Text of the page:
DISASTER MANAGEMENT
Hong Kong holds fast to sanctions deadline for the Philippines
Hong Kong (AFP) Nov 14, 2013
While offers of aid for the Philippines pour in from around the world following the devastating impact of Typhoon Haiyan, Hong Kong has vowed to press ahead with sanctions on Manila over a 2010 hostage crisis. The threat has sparked outrage among some Hong Kongers and the city's Filipino migrant workers, whose homeland is reeling from the impact of the record-breaking typhoon that killed tho ... read more


DISASTER MANAGEMENT
China to step up aid to Philippines amid controversy

Amphibious vehicles to boost Philippine aid effort

Obama calls on US to aid storm-ravaged Philippines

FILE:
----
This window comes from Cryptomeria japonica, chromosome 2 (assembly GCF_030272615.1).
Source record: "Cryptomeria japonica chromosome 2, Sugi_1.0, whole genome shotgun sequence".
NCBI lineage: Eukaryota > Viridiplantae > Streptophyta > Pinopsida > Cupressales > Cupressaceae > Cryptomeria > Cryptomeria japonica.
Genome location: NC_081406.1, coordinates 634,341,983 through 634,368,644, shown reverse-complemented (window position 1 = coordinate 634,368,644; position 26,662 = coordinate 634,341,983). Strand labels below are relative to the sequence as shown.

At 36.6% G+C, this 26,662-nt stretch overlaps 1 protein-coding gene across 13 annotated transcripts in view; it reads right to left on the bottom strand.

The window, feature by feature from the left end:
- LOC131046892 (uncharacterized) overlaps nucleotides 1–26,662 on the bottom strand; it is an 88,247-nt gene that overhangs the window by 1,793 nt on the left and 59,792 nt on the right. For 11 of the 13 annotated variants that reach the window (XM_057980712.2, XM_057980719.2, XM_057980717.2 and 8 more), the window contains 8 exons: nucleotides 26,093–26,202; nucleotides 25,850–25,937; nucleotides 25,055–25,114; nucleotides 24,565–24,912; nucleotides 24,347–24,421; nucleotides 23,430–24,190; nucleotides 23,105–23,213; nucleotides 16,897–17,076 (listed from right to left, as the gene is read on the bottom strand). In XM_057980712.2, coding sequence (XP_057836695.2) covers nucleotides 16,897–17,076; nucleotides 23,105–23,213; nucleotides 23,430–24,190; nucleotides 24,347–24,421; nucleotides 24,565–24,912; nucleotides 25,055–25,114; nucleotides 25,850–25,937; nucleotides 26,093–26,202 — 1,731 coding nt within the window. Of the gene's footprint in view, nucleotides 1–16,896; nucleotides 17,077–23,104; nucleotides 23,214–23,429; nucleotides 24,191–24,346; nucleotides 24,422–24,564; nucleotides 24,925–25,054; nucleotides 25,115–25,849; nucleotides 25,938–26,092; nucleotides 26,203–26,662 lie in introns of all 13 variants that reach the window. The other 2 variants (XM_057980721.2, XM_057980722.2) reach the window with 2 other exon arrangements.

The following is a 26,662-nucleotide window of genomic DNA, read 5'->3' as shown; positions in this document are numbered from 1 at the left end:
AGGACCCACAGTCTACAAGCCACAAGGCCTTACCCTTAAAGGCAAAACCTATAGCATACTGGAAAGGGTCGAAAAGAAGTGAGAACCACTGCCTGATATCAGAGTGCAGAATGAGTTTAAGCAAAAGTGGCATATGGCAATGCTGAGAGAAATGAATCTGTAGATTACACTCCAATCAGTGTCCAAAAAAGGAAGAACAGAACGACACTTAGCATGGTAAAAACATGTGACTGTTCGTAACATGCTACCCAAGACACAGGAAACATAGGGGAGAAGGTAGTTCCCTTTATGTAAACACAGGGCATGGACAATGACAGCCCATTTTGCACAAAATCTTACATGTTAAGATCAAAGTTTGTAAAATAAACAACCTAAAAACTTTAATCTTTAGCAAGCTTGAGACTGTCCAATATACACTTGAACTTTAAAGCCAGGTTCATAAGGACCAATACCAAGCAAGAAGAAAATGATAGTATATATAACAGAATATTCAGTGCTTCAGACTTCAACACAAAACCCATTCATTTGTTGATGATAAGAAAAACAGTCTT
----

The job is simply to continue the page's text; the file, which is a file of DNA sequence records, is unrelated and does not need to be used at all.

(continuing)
UN admits failings as Philippines aid effort gets into gear

DISASTER MANAGEMENT
Snap to attention: Polymers that react and move to light

Altering surface textures in 'counterintuitive manner' may lead to cooling efficiency gains

Methane-munching microorganisms meddle with metals

Researchers at Penn Add Another Tool in Their Directed Assembly Toolkit

DISASTER MANAGEMENT
VC predicts the motion of the ocean

Discovery of 'missing heat' prompts new estimates of global warming

Saving our fish needs more than a ban on discarding

Rising sea levels could inundate islands, with loss of biodiversity

DISASTER MANAGEMENT
Iceberg the size of Manhattan could threaten shipping: study

Netherlands: 'Not enough time' to stop Greenpeace's arctic activists

Russia moves detained Arctic activists to St Petersburg

Arrested Greenpeace crew 'moved' to new location

DISASTER MANAGEMENT
Uruguay to bar foreigners buying land